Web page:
Art History: Ukiyo-e

Perhaps the form of art that is most associated with Japanese artists, Ukiyo-e artwork was the result of woodblock artists and their crews providing aesthetic products to a rapidly growing merchant class of the early 18th century Japan.  When the Tokugawa shogunate officially took over Japan and the Edo period began (Edo period denotes when the city of Edo, now modern day Tokyo, became the seat of the country’s government) a social stratification was put in place that placed Samurai at the pinnacle of society and placed merchants at the bottom.  The merchants were then in the position of having immense material wealth, yet limited political or social power with which to use it.  The result was a large scale shift towards hedonism and rampant spending on pleasures.  Brothels, drinking establishments, theaters, and restaurants flourished during this time as the merchant classes hemorrhaged money that they were accumulating.  The Ukiyo-e art itself takes its name from this time, (loosely translating into the “floating world” or “sorrowful world”) because the art was aimed at the merchants lives.  Depictions of beautiful women, sumo wrestlers, and kabuki theater actors began to spring up, tailored to sell to the merchants who had money to burn.  Starting off as a plebeian form of art, Ukiyo-e rapidly gained popularity as the style became more widespread and took on more historical and social themes that applied to the non-merchant classes.

Ukiyo-e art was done with woodblocks, meaning that there would be an artist who would make the original image on a thin piece of paper and then pass it off to a woodcarver who would paste it to a piece of wood and carve the image out.  It would then be given to a printer who would mass produce the image for sale.  Typically, the only people who gained fame from the woodblock process was the artist and the publicist who sold the images, the printer and the carver were left out in the cold.  Individual woodcuts could print several hundred images of the same piece, allowing a popular painting to be shared widely.  The style was known for having very distinct black lines, markedly separating colors and images from one another and giving the image a harshness that European artists of the time were avoiding.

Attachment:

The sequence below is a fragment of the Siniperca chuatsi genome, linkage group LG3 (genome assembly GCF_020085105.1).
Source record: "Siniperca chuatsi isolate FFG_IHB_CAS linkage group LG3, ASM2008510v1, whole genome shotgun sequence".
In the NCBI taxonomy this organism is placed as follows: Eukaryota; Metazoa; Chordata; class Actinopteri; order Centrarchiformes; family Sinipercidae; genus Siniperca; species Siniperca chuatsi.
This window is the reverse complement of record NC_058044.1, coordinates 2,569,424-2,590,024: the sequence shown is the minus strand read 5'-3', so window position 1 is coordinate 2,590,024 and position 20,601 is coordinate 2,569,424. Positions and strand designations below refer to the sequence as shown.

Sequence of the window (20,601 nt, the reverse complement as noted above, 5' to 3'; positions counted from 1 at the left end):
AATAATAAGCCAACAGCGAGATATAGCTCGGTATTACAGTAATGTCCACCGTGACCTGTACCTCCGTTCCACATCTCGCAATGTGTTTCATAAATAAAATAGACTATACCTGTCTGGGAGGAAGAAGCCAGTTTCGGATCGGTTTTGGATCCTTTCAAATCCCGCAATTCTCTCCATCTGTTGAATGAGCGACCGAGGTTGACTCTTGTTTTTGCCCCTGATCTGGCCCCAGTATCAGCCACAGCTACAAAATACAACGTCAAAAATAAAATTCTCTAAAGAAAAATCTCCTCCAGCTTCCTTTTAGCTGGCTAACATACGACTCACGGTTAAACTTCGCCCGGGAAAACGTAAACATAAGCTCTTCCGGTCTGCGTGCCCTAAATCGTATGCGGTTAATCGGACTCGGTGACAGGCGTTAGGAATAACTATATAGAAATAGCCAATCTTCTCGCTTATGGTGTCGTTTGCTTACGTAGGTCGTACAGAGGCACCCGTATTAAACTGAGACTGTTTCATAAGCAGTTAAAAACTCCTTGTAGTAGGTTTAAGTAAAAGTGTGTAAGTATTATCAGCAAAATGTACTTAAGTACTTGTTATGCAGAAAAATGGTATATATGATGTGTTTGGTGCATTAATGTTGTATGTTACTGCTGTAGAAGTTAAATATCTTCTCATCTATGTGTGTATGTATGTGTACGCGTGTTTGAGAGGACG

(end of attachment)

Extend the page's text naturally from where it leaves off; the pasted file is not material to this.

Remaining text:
The block would be a negative image that ink could be applied to.  Color would be either added to the image directly, or in layers of printing.

As the style developed, landscapes began to gain popularity, culminating in one of the most famous works of Ukiyo-e art of all time: The Great Wave off Kanagawa.  The first of Katsushika Hokusai’s Thirty six views of Mount Fuji, the paining was the most popular woodblock image of the era, rocketing Hokusai to fame.  His thirty six images of Japan’s famous mountain were so popular that he later produced another ten as an expansion set to the first group.

This painting was ridiculously popular.  It’s believed that there were 5,000 prints made from the original woodcut before the thing fell apart.  After that, people replicated the original and made more prints.  It’s one of the most readily recognized pieces of artwork from Japan, showing up everywhere from museums to fingernails.

 

Citations:
http://en.wikipedia.org/wiki/Ukiyo-e
http://www.loc.gov/exhibits/ukiyo-e/intro.html
http://www.ukiyo-e.se/
http://en.wikipedia.org/wiki/The_Great_Wave_off_Kanagawa
http://www.metmuseum.org/toah/works-of-art/jp1847
http://greatwavekanagawa.com/
http://www.britishmuseum.org/explore/highlights/highlight_objects/asia/k/hokusai,_the_great_wave.aspx

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Art History: Dada

Perhaps one of the most famous art movements and one of the most famous “not-art” movements, Dadaism was one of the first forms that emerged from the breach of post-impressionism.  The strict definition of Dada is still up for grabs, it could mean “hobby horse”, it could mean dad, it could even mean nothing depending on who is asked.  What is known about Dada is that it was a response by artists across Europe and the world to the horrors of World War I.  Original Dadaists argued that the conflict in the early 1900s was the result of the societal and aesthetic rigidity that ran rampant through society.  When a conflict engulfed the entire continent of Europe, the artists made the claim that it was the locked down guidelines of all things normal that caused it; their solution was simple, do the opposite.


Marcel Duchamp’s famed anti-art.  He took a postcard with a picture of the Mona Lisa, drew on a Snidley Whiplash and labeled it “L.H.O.O.Q.” which roughly translated into a French pun saying she was a loose woman.